Recreational cannabis was legalized in Canada last fall but Kelowna city council is just now getting round to considering rezoning properties to allow retail sales. (Capital News file)

Recreational cannabis was legalized in Canada last fall but Kelowna city council is just now getting round to considering rezoning properties to allow retail sales. (Capital News file)

Kelowna council ready to consider pot shop rezonings

Seven rezoning applications for cannabis retail stores on council’s agenda Monday

Pot shops applications have finally made it to Kelowna city council.

Four months after the city’s deadline for site rezoning applications, and six months after recreational marijuana was legalized in Canada, seven applications—for stores on Bernard Avenue, Glenmore Road, Gordon Drive, Rutland Road South, Springfield Road and two on Harvey Avenue—are on Monday’s council agenda for discussion.

They are the first crop of applications for legal cannabis retail operations in the city. If they get the green light, the applications will go to public headings next month before final approval by council.

City staff have said they do not expect stores to be open in the city before the end of spring.

The city received 41 applications for retail cannabis stores last fall, dramatically lower than the “hundreds” planning staff originally expected. Of those, 31 were sent to special “vetting” committee the city set up, which included planning staff, RCMP and city bylaw representatives. The vetting process took two months.

In February, the city announced 15 applications would be forwarded to council, including five selected in a lottery.

The lottery winners were picked from applications judged to be of similar merit but proposed for locations close to each other.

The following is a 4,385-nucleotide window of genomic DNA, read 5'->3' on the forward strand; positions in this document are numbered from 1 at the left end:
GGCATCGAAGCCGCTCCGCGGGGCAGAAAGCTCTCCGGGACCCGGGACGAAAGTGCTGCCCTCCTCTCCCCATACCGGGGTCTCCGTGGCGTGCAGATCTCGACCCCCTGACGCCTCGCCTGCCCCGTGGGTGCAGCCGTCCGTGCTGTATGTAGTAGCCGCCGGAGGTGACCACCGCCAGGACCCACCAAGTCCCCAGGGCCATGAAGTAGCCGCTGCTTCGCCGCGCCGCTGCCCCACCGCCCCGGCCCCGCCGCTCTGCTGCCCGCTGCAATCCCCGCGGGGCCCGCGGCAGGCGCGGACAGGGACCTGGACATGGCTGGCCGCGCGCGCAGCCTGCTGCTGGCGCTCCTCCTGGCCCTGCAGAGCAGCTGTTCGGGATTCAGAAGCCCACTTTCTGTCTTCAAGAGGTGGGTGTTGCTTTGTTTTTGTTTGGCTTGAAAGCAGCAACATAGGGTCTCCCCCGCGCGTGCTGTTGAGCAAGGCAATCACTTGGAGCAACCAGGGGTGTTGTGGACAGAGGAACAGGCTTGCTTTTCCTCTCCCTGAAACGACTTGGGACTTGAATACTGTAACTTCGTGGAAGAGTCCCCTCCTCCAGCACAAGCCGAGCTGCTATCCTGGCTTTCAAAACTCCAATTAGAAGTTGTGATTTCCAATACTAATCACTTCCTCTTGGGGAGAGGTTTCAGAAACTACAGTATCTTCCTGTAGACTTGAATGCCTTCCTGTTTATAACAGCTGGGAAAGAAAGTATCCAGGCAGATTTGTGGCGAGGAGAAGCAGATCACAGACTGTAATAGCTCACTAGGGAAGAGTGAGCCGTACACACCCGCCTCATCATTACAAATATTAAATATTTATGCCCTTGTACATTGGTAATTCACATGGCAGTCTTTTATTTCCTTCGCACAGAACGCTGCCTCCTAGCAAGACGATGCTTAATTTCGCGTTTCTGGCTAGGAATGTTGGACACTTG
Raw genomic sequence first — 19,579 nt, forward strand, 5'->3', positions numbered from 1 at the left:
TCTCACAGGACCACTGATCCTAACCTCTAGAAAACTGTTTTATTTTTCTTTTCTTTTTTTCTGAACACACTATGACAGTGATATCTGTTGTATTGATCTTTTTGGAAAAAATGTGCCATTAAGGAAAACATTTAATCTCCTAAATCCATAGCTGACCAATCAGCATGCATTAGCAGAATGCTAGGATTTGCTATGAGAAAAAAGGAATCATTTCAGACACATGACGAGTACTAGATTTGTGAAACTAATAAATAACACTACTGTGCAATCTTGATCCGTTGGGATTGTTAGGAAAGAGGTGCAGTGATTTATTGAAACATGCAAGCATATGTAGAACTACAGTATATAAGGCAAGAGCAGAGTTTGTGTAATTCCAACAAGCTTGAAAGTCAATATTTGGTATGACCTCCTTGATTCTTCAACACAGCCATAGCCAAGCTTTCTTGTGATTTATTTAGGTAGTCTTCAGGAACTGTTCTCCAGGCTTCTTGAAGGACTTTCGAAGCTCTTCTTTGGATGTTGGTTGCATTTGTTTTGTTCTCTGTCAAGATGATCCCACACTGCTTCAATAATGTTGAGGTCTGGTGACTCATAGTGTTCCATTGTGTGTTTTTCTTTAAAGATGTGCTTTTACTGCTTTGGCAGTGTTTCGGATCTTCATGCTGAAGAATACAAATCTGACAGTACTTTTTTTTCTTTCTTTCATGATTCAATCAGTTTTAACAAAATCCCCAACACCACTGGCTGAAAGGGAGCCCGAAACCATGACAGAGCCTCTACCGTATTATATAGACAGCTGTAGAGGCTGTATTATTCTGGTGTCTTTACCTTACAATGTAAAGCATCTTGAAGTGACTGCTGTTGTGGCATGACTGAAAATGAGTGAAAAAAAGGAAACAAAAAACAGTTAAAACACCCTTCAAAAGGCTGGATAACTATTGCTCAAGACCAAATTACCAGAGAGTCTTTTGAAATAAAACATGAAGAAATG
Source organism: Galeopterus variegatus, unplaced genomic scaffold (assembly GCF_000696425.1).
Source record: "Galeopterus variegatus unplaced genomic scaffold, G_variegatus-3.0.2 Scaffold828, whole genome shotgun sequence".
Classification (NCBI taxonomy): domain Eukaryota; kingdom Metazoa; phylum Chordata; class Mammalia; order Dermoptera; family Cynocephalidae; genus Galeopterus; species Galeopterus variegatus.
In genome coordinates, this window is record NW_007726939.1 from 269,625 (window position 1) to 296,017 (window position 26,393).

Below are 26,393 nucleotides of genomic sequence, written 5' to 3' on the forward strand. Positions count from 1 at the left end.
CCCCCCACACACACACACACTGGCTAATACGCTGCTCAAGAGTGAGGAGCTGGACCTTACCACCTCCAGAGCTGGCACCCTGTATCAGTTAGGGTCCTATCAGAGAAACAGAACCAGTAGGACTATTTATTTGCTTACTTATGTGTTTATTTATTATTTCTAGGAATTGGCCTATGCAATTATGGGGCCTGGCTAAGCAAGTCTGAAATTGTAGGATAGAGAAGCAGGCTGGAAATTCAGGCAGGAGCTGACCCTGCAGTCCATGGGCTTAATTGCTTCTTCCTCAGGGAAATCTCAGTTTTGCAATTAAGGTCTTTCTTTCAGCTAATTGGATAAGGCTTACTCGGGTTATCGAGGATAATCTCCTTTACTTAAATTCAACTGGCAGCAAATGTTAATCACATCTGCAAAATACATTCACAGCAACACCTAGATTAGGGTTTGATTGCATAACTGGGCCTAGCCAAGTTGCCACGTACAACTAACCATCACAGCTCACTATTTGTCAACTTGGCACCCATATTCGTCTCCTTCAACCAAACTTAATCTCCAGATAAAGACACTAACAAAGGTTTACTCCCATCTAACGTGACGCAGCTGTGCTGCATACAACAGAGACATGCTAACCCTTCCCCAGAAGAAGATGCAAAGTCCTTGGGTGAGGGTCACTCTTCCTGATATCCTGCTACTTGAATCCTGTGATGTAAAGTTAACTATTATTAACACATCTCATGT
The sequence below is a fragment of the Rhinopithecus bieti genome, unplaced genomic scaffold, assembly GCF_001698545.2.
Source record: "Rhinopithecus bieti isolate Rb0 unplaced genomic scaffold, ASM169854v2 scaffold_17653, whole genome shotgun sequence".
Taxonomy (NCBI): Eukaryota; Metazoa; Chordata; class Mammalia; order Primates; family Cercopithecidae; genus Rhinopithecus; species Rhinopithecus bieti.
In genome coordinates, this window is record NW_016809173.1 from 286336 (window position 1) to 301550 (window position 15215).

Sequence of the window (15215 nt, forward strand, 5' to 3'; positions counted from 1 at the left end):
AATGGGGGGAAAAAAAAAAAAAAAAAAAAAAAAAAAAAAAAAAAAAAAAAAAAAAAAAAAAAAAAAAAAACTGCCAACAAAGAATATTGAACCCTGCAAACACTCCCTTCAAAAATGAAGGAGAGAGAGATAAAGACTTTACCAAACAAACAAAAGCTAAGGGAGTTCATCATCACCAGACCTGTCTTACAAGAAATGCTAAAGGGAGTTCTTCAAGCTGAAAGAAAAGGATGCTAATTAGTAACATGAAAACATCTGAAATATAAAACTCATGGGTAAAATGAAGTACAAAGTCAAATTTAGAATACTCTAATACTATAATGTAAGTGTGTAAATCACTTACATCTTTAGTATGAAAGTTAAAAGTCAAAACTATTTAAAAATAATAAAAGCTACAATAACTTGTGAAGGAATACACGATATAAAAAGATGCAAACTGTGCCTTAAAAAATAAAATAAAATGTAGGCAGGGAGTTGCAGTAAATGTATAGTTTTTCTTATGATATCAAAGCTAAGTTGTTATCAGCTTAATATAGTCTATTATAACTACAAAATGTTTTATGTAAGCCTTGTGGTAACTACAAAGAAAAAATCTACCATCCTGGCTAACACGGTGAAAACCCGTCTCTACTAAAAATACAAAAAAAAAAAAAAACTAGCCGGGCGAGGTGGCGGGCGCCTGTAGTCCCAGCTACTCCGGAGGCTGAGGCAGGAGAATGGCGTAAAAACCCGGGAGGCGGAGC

The city has set location criteria for stores, including minimum distances from schools, parks and other stores selling cannabis.

City planning staff said the simplest applications would be considered first, with the ones requiring more work to be presented to council at a later date.

The cost of applying for a rezoning for a store selling cannabis was set at $10,495—$1,000 to apply and $9,495 if the application is forwarded for consideration. By comparison, most other rezoning applications in Kelowna cost between $1,000 and $1,800.

In addition to the bill for rezoning, once a store is up and running, the operator will be required to obtain city business licence at an additional cost of $8,000 per year. Retailers must also have a licence from the province to operate a store.

Last month, the city said identified the following sites as possible locations for cannabis retail stores:

• 547-559 Bernard Avenue

• 401 Glenmore Road

• 140-160 Rutland Rd S

• 3818 Gordon Drive

• 2090 Harvey Avenue

• 1455-1475 Harvey Avenue

• 2121 Springfield Road

• 1675-1677 Commerce Avenue

• 2339-2397 Hwy 97 North

• 1977 Kirschner Road

• 1310 St. Paul Street

• 889 Vaughan Avenue

• 175 Old Vernon Road

• 2053, 2065 & 2115 Rutland Court

• 1100 Lawrence Avenue

• 5505-5507 Airport Way.

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